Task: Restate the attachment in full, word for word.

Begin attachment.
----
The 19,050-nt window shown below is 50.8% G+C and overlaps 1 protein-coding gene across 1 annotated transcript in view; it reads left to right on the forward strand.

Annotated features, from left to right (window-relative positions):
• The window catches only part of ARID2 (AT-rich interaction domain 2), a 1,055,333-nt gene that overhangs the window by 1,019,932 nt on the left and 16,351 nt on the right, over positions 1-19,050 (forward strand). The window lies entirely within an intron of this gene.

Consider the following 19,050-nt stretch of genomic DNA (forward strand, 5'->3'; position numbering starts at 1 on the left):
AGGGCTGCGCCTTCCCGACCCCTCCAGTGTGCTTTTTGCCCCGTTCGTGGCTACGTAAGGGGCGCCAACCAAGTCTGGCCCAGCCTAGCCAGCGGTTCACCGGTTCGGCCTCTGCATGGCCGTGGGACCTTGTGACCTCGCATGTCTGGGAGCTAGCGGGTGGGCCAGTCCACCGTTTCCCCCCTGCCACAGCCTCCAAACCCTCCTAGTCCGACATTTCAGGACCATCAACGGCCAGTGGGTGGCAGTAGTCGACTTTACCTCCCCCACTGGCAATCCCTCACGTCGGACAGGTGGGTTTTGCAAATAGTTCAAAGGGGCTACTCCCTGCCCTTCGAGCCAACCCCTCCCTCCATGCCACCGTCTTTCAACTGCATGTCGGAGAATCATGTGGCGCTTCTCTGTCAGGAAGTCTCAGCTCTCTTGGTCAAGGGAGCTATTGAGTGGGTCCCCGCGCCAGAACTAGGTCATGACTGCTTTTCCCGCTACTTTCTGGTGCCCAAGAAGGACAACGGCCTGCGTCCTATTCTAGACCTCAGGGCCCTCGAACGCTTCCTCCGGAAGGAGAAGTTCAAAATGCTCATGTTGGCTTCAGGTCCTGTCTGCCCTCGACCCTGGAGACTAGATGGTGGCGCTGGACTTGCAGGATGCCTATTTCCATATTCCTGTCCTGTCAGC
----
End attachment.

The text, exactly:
The 19,050-nt window shown below is 50.8% G+C and overlaps 1 protein-coding gene across 1 annotated transcript in view; it reads left to right on the forward strand.

Annotated features, from left to right (window-relative positions):
• The window catches only part of ARID2 (AT-rich interaction domain 2), a 1,055,333-nt gene that overhangs the window by 1,019,932 nt on the left and 16,351 nt on the right, over positions 1-19,050 (forward strand). The window lies entirely within an intron of this gene.

Consider the following 19,050-nt stretch of genomic DNA (forward strand, 5'->3'; position numbering starts at 1 on the left):
AGGGCTGCGCCTTCCCGACCCCTCCAGTGTGCTTTTTGCCCCGTTCGTGGCTACGTAAGGGGCGCCAACCAAGTCTGGCCCAGCCTAGCCAGCGGTTCACCGGTTCGGCCTCTGCATGGCCGTGGGACCTTGTGACCTCGCATGTCTGGGAGCTAGCGGGTGGGCCAGTCCACCGTTTCCCCCCTGCCACAGCCTCCAAACCCTCCTAGTCCGACATTTCAGGACCATCAACGGCCAGTGGGTGGCAGTAGTCGACTTTACCTCCCCCACTGGCAATCCCTCACGTCGGACAGGTGGGTTTTGCAAATAGTTCAAAGGGGCTACTCCCTGCCCTTCGAGCCAACCCCTCCCTCCATGCCACCGTCTTTCAACTGCATGTCGGAGAATCATGTGGCGCTTCTCTGTCAGGAAGTCTCAGCTCTCTTGGTCAAGGGAGCTATTGAGTGGGTCCCCGCGCCAGAACTAGGTCATGACTGCTTTTCCCGCTACTTTCTGGTGCCCAAGAAGGACAACGGCCTGCGTCCTATTCTAGACCTCAGGGCCCTCGAACGCTTCCTCCGGAAGGAGAAGTTCAAAATGCTCATGTTGGCTTCAGGTCCTGTCTGCCCTCGACCCTGGAGACTAGATGGTGGCGCTGGACTTGCAGGATGCCTATTTCCATATTCCTGTCCTGTCAGC